Open the toggle by selecting the arrow icon to the left and then click where it reads "Empty toggle. Click or drop blocks inside.". You now have a blank block within the toggle.
Click the familiar "+" icon to the left of this blank block and select "Table - Inline".
If the table is created under the toggle instead of within it, you can move it by selecting the six dots and dragging it into the toggle.
Step 7: Let's give the table a name. Click where it reads "Untitled" and type "Notes Database".
By default, every new table (Notion calls these tables. I refer to them as databases. Note that for these purposes, the two terms are interchangeable.) comes with three fields or properties.
The "Name" is the key field/property for the table. It is a required field and the property type cannot be changed. The "Tags" field is multi-select. And the "Files" field is a file attachment.
Step 8: Clean up the database. We want to start fresh. Right click on the Tags field and select delete. Confirm that you want to delete the field/property. Now delete the Files field.
Left click on the Name field and a new box will appear where you can rename the field. Let's name this "Note".
Step 9: We can now add the rest of the fields/properties we want to add to this table. You can, and should, customize this for your needs. This customization may not come until you start using it to track your notes and ideas. However, you can follow these same steps to manipulate the table to your liking.
To keep this simple, we will be adding the following fields:
In future lessons we will add the ability to link a note to a task and we will update the contact field to link to our Contact database.
First we will create our fields, then we will add data to the selections where required.
Click on the "+" icon next to the "Notes" filed. This will bring up the same box we saw when we renamed the Notes field. Enter "Type" and the field name and as the Property Type, choose "Select".
Step 10: Repeat these steps for the remaining fields and associated Property Types.
Step 11: Now let's assign the option we want to present when we use a selection field or a multi-select field. These can and should be customized to your specific needs.
Right click on the "Type" field and select "Configure options". We will add two options to this selection for now, Personal and Work. Type "Personal" and hit enter. It will assign that selection to the first row. Don't worry about that right now. Repeat these steps to add "Work".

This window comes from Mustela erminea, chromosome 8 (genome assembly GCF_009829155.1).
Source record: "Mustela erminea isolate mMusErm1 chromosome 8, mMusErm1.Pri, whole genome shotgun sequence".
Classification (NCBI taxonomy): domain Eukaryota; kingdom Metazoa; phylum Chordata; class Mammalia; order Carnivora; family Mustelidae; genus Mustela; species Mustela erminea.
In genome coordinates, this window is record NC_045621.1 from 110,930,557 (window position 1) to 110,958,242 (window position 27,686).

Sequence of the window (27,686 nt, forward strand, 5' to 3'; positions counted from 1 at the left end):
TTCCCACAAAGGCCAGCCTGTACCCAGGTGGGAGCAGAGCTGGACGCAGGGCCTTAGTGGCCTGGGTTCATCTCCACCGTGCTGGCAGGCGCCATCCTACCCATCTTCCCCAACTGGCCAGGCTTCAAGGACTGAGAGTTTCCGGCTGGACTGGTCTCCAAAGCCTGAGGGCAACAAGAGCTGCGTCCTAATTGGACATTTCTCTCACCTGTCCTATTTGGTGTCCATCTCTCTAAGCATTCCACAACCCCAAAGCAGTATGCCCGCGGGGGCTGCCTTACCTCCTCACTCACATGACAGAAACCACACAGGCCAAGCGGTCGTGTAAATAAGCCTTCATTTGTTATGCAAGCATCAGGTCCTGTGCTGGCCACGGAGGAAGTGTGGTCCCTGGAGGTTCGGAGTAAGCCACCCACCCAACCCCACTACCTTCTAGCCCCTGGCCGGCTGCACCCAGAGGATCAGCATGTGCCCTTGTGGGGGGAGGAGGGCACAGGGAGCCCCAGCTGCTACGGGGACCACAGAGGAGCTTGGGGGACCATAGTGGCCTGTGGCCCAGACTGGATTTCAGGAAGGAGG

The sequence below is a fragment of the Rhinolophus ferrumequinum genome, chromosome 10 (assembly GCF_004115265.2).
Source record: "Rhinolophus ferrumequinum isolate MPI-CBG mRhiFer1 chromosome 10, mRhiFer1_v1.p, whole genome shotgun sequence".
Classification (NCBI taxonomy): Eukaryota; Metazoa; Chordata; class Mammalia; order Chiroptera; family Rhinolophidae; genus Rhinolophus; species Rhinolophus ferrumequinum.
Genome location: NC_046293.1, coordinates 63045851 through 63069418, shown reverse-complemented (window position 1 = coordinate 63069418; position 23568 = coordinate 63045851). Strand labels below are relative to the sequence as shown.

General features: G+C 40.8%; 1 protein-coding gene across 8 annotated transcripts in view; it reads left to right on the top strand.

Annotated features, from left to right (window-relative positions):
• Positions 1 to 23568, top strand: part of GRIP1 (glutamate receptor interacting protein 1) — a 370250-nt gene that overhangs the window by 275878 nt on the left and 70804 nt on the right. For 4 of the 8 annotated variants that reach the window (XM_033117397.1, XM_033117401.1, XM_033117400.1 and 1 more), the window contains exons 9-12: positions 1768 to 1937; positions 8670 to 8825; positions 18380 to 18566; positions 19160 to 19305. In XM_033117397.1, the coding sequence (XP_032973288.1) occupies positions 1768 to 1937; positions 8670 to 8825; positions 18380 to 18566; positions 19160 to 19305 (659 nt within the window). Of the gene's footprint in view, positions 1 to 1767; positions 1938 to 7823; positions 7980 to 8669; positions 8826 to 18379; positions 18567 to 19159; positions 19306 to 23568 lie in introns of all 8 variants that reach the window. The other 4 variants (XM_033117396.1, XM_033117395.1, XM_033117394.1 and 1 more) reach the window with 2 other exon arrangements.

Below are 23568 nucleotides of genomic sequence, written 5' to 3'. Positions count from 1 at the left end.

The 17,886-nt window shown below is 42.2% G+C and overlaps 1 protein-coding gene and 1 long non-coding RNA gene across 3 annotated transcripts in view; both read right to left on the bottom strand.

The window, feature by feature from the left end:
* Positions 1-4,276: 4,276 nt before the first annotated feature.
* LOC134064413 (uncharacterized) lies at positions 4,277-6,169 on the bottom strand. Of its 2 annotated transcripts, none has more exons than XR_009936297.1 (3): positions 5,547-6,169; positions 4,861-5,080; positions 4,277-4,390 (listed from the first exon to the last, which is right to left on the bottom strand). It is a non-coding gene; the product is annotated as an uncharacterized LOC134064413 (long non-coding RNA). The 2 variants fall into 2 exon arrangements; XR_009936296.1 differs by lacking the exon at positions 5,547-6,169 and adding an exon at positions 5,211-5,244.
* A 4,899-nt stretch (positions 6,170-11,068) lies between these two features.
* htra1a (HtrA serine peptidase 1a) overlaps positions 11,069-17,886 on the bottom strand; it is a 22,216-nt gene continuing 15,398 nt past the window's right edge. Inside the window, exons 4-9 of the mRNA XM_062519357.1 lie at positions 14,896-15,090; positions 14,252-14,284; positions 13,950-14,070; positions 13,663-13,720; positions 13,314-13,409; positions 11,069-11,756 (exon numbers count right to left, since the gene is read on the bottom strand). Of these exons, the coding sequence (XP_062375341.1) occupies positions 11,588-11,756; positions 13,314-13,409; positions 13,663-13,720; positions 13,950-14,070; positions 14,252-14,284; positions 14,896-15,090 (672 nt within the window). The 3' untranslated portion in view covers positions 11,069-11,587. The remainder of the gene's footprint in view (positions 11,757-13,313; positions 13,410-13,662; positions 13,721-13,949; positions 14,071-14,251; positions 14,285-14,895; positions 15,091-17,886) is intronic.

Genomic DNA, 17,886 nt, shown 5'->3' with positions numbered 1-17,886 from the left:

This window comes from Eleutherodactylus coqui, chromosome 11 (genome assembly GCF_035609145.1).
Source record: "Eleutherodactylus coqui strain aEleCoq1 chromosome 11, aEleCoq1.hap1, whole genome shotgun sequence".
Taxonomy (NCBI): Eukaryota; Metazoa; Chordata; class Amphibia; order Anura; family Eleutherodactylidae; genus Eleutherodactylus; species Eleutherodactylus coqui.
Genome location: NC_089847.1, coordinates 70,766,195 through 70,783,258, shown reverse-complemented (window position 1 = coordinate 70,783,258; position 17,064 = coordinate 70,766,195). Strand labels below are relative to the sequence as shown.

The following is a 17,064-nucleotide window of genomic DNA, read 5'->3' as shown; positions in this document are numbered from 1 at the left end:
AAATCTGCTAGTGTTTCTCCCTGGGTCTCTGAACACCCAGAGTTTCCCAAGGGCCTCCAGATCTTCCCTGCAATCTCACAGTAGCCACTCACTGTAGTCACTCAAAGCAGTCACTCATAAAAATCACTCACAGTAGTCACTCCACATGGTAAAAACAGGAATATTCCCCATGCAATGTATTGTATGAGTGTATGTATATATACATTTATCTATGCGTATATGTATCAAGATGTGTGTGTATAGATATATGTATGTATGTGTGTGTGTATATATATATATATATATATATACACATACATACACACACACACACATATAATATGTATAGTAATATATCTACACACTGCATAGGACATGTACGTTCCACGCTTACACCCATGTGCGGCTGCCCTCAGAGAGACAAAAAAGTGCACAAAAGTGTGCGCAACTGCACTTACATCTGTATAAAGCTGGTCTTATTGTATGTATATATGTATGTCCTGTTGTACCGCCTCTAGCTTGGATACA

Repeat these steps for any additional item that applies to your needs. If you own a business, maybe you will have a "Business" selection rather than "Work" or in addition to "Work".
You can also rename and change the color of each item. Click on a cell within the Type field and it will show you the available selections. Click the three dots to the right of an available selection to rename it and/or change the color.
Step 12: Repeat these steps to assign various categories. A category may be "Meeting Minutes" or "Class Notes". You can track reference material and link to a URL or load a file and group them under "Reference Material". Again, this is an optional field for you to use to tag your notes and we can then filter our views based on those tags.
For the purpose of this demo, I will add "Meeting Minutes", "Class Notes" and "Reference Materials".
Change the colors if you'd like and now your table should look similar to the screen shot below. The difference between a Select property and a Multi-Select property is that when using a Select, you can only choose one value. Multi-Select allows you to select multiple values.
Step 13: Congratulations! You just created the Notes Database! We can clean up the blank entries by selecting them and hitting delete on our keyboard. Or, select the six dots next to each entry and click Delete.
You can also resize the columns by selecting the line between two columns and dragging it to the left or right to shorten or lengthen the column. Columns can be rearranged by dragging them where you'd like to see them.
Now that we have the database set up, it is time to start adding data. As you add data to the table, you will likely find ways to tweak the database for your needs. This can be adding additional categories or adding new fields.
Step 1: To add a record to the database, move the mouse over the database. A blue "New" button will appear to the right. Click "New" and a new page will open.